Where next after the ‘Devolution Frenzy’?

Andrew Carter

With Labour Councils controlling the eight largest city economies outside of London, and nearly all of the other large towns and cities in England, any policy announcements calling for greater powers and funding to be devolved from central Government are likely to be of particular interest to the Party. In the past month, there have been no fewer than four major interventions in the debate around cities policy, with Ed Miliband, George Osborne, Nick Clegg and the Communities and Local Government Select Committee each advocating an alternative approach to reinvigorating the economic performance of our cities outside of London and the South East.

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Labour city leaders up and down the country have been calling for more powers to support their local economies and, at first glance, this consensus of ambition across the political spectrum should be greatly appealing. But much more clarity will be needed, as bold proposals around devolution have a habit of not quite living up to their early rhetoric. It won’t be until we see these promises translated into their respective party manifestos that we will truly be able to judge just how serious they are about empowering cities to tackle their own challenges, and grow their economies.

Despite peaks and troughs of political commitments, both current and previous Governments have, over many years, struggled to match their promises with delivery on devolution. The last Labour Government, for example, showed strong intent to give away power at both national and regional levels. But ultimately this never translated into very much for English cities – the level at which policy challenges can most effectively be met. Similarly, the proposal Lord Heseltine’s ‘No Stone Unturned’ report put forward to the current Government, for £49 billion of no-strings-attached funding for Local Enterprise Partnerships (LEPs) to use as they saw fit over the next five years to boost local growth, ultimately became £10 billion of highly conditional local growth deal funding over the same period.

So long as local government has to bid for money, devolution will remain an instantly reversible offering, and with so many strings attached to the money that is given, it will be difficult to call it true devolution.

Cities have risen quickly up the political agenda in this Parliament. But to try to ensure that warm words translate into action, Centre for Cities has been working together with voices from all levels of politics, academia and industry, to ensure that they remain firmly on the political landscape ahead of the party conferences. The Think Cities campaign has gained real momentum over the past six months through building a conversation, and today we are handing over the platform to six of the UK’s cities – Birmingham, Glasgow, Leeds, Bristol, Newcastle, and Brighton – so they can form consensus at a ground level and advocate for their own specific needs and challenges in advance of the 2015 Election.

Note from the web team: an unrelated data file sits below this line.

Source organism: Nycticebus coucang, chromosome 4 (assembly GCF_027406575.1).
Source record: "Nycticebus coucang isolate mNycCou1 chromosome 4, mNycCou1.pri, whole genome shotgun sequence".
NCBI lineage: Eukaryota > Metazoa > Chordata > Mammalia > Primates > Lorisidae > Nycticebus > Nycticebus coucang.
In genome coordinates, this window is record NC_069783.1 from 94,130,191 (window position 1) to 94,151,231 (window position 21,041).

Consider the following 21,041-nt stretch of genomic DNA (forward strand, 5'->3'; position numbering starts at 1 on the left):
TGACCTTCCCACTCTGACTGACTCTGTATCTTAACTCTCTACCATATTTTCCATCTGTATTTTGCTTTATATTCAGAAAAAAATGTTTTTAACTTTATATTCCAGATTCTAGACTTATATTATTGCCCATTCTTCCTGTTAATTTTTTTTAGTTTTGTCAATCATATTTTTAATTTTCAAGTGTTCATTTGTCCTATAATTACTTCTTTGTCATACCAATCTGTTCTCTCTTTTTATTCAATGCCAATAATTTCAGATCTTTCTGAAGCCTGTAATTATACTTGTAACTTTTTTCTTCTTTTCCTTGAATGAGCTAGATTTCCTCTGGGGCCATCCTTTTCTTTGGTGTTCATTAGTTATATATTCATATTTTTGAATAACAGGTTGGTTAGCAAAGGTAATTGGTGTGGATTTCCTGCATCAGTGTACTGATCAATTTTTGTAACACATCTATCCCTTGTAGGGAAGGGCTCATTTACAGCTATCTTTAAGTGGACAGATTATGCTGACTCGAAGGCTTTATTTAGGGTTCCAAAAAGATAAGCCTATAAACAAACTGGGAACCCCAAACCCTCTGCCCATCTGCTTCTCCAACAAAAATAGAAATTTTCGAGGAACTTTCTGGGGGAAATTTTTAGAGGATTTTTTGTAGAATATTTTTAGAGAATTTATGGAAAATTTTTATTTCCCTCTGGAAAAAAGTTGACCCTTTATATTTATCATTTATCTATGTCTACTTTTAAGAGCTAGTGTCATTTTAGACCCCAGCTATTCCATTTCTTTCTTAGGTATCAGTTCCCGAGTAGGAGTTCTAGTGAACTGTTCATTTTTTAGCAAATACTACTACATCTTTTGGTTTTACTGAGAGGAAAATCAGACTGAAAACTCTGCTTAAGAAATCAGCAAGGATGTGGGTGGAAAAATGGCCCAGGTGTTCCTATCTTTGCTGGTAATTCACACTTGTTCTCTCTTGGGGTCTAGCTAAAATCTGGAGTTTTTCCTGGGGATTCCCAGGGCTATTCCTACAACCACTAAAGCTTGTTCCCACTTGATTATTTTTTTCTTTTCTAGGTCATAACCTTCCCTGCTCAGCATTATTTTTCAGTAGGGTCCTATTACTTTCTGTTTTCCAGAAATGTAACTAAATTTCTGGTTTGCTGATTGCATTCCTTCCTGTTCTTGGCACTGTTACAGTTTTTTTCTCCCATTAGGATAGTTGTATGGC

These cities are home to over six million Britons, and hold enormous capacity to drive greater economic growth at a local and national level. While this in itself should offer enough motivation for any Government to act, there is an electoral imperative as well – with nearly two-thirds of key marginal seats in city-regions, it is clear that UK cities will be the urban battlegrounds in May next year. Exclusive polling conducted by ComRes for Centre for Cities found that almost three-quarters (73%) of people in marginal seats would support greater powers for local government in their area, and only a third (33 %) of people believe their local government currently has sufficient tools and powers to improve their local economy. In this landscape, no political party can afford to disregard the momentum building for change

Andrew Carter is Head of Research at Centre for Cities. Ahead of the general election, centre for cities is asking all parties to think cities. To read, listen, and watch contributions from of the of the UK’s leading city thinkers, politicians and practitioners visit www.thinkcities.org.uk

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